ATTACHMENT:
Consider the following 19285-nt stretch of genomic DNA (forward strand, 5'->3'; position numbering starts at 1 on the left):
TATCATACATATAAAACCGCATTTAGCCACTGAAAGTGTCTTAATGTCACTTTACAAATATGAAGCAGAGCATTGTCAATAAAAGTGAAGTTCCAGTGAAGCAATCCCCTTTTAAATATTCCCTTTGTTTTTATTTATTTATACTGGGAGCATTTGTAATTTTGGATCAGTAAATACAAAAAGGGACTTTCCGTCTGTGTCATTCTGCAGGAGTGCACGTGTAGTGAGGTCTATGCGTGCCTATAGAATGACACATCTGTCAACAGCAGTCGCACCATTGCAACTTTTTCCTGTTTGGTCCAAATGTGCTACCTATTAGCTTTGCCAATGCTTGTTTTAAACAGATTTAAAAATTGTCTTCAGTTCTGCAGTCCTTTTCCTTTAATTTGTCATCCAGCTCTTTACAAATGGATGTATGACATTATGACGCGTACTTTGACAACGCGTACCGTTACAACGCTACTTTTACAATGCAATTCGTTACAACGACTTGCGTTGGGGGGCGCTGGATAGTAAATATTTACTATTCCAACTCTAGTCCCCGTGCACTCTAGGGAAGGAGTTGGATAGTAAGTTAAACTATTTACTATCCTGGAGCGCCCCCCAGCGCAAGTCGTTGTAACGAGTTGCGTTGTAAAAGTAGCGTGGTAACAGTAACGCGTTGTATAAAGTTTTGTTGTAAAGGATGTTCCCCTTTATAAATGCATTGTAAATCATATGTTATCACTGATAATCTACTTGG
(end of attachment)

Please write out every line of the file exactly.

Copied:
Consider the following 19285-nt stretch of genomic DNA (forward strand, 5'->3'; position numbering starts at 1 on the left):
TATCATACATATAAAACCGCATTTAGCCACTGAAAGTGTCTTAATGTCACTTTACAAATATGAAGCAGAGCATTGTCAATAAAAGTGAAGTTCCAGTGAAGCAATCCCCTTTTAAATATTCCCTTTGTTTTTATTTATTTATACTGGGAGCATTTGTAATTTTGGATCAGTAAATACAAAAAGGGACTTTCCGTCTGTGTCATTCTGCAGGAGTGCACGTGTAGTGAGGTCTATGCGTGCCTATAGAATGACACATCTGTCAACAGCAGTCGCACCATTGCAACTTTTTCCTGTTTGGTCCAAATGTGCTACCTATTAGCTTTGCCAATGCTTGTTTTAAACAGATTTAAAAATTGTCTTCAGTTCTGCAGTCCTTTTCCTTTAATTTGTCATCCAGCTCTTTACAAATGGATGTATGACATTATGACGCGTACTTTGACAACGCGTACCGTTACAACGCTACTTTTACAATGCAATTCGTTACAACGACTTGCGTTGGGGGGCGCTGGATAGTAAATATTTACTATTCCAACTCTAGTCCCCGTGCACTCTAGGGAAGGAGTTGGATAGTAAGTTAAACTATTTACTATCCTGGAGCGCCCCCCAGCGCAAGTCGTTGTAACGAGTTGCGTTGTAAAAGTAGCGTGGTAACAGTAACGCGTTGTATAAAGTTTTGTTGTAAAGGATGTTCCCCTTTATAAATGCATTGTAAATCATATGTTATCACTGATAATCTACTTGG